The book evaluates China’s post–Cold War (1991–2019) interests and behavior in the Middle East and sub-Saharan Africa. Over the past thirty years, China established similar bilateral and multilateral foreign policy mechanisms for interacting with these two regions that allow for a detailed comparison of similarities and differences in China’s approach to the regions. This analysis selected post–Cold War foreign policy tools based on the availability of data that allow a side-by-side comparison of China’s approach toward the regions and specific countries within the regions. They include cooperation forums, special envoys, state support for Chinese companies, foreign aid, free trade agreements, special economic zones, agricultural technology demonstration centers, UN Security Council voting, strategic partnerships, UN peacekeeping operations, conventional arms sales, antipiracy activities, the base in Djibouti, and BRI.17 Many of these foreign policy tools have never been examined in a comparative perspective across these regions. This analytical approach across foreign policy tools over time facilitates understanding when, why, and how China competes or cooperates with the United States and other Western countries and when, why, and how China’s behavior converges with or diverges from international norms.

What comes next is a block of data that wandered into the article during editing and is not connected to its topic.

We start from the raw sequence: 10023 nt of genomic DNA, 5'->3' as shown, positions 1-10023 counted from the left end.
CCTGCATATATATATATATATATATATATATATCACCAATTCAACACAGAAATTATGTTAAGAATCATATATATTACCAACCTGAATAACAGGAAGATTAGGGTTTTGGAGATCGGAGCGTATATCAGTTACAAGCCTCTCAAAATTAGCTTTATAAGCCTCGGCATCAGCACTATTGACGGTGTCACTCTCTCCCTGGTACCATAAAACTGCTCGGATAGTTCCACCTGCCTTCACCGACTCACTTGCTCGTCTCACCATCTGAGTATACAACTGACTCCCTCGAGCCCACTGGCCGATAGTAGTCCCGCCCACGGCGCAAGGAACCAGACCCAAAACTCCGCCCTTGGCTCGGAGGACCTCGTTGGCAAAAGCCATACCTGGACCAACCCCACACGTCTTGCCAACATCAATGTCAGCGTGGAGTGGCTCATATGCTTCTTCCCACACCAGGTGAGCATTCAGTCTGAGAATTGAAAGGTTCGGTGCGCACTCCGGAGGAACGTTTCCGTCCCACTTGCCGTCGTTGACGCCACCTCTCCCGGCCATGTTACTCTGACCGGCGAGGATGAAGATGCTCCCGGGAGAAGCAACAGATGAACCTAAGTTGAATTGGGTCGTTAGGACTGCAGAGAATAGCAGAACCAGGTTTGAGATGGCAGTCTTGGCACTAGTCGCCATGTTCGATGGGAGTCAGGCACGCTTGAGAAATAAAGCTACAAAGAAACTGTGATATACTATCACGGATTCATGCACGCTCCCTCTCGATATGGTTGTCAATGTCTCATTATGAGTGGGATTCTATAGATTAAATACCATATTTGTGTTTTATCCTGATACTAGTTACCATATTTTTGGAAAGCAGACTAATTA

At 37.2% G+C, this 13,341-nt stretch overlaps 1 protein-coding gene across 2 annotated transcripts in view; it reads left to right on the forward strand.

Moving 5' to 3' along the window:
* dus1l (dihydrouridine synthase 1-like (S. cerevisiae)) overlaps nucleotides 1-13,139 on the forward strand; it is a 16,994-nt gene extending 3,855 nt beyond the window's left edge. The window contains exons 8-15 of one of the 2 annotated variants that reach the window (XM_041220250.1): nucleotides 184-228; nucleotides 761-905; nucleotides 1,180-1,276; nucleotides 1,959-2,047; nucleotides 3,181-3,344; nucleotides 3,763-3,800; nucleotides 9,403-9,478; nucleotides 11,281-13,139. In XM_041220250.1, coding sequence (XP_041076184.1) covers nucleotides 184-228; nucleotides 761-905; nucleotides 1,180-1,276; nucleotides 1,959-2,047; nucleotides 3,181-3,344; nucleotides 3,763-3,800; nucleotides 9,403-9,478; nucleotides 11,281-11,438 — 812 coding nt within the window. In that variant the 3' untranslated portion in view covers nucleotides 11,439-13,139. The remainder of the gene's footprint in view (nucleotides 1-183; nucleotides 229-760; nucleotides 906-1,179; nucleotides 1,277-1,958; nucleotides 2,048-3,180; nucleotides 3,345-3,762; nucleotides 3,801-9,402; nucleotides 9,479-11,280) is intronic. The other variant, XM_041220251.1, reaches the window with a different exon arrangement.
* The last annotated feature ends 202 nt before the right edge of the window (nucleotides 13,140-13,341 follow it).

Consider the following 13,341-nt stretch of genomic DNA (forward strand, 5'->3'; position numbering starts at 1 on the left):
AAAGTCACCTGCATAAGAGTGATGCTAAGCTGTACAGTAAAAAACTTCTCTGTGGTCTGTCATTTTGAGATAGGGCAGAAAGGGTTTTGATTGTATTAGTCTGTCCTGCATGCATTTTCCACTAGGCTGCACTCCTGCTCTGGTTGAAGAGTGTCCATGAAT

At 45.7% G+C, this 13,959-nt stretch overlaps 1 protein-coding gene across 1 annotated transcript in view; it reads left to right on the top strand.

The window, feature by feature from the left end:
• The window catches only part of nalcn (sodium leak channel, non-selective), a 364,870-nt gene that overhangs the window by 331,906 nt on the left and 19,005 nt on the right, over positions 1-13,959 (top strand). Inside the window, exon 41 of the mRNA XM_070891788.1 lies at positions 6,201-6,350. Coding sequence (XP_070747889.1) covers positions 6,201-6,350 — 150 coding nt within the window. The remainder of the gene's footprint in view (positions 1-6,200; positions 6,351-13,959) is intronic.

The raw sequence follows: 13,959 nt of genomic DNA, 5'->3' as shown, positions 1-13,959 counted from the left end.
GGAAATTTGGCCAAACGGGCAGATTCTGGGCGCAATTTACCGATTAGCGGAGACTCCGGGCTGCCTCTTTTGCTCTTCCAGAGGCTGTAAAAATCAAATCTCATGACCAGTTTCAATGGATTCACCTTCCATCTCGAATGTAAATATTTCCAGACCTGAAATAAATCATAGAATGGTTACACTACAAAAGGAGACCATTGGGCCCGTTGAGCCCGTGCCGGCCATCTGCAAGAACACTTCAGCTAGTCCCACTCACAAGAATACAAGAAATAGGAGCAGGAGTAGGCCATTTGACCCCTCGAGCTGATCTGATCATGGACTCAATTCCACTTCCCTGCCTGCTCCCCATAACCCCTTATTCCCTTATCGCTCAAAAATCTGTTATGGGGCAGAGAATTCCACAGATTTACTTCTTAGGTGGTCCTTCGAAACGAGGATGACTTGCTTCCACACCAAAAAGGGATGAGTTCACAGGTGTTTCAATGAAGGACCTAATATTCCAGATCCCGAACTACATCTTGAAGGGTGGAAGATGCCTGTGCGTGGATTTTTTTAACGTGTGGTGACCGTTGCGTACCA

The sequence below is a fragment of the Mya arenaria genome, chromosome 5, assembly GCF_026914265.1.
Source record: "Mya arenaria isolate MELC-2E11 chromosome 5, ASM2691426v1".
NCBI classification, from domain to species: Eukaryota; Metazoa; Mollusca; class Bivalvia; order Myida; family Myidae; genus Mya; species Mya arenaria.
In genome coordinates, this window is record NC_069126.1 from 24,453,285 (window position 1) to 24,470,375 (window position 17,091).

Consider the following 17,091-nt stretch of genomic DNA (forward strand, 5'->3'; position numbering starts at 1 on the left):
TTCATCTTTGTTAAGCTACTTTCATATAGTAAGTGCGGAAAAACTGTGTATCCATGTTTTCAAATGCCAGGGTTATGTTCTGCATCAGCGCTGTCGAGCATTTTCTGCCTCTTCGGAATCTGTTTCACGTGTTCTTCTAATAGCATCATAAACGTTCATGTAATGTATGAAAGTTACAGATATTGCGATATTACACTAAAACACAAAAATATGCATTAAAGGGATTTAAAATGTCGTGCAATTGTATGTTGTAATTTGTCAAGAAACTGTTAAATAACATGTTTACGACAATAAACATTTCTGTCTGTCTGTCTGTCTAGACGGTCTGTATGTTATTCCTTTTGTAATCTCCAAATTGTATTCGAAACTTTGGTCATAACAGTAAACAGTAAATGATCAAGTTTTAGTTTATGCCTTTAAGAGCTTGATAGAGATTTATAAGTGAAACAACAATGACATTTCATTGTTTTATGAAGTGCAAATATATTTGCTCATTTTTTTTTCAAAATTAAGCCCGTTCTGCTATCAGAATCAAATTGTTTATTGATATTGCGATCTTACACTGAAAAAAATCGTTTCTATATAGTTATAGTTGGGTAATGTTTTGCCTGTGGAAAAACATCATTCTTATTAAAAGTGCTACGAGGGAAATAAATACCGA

Of course, there are drawbacks to this macrolevel approach. It glosses over many nuanced aspects of China’s interactions with specific countries. China’s behavior in global organizations in these regions, such as the World Bank, the International Monetary Fund, and the World Trade Organization, is underanalyzed. Also, since this study primarily examines state-to-state interactions, it neglects often problematic substate relations and concerns of nonstate actors such as nongovernmental organizations (NGOs). That said, there are also immense benefits to a broad macrolevel study. Examining a wide range of foreign policy behaviors over time and across countries and regions helps to avoid the analytical trap of selecting on the dependent variable (e.g., only examining China’s competitive foreign policy behavior and excluding cooperative behavior from the analysis). This analysis provides the opportunity to identify significant changes and consistencies in China’s behavior over time.18 At its core, it seeks to identify long-term patterns in China’s activities to better comprehend its behavior in these regions and globally. Ideally, it will provide insights into possible future trajectories of China’s approach to these regions and China’s overall relation to the international order.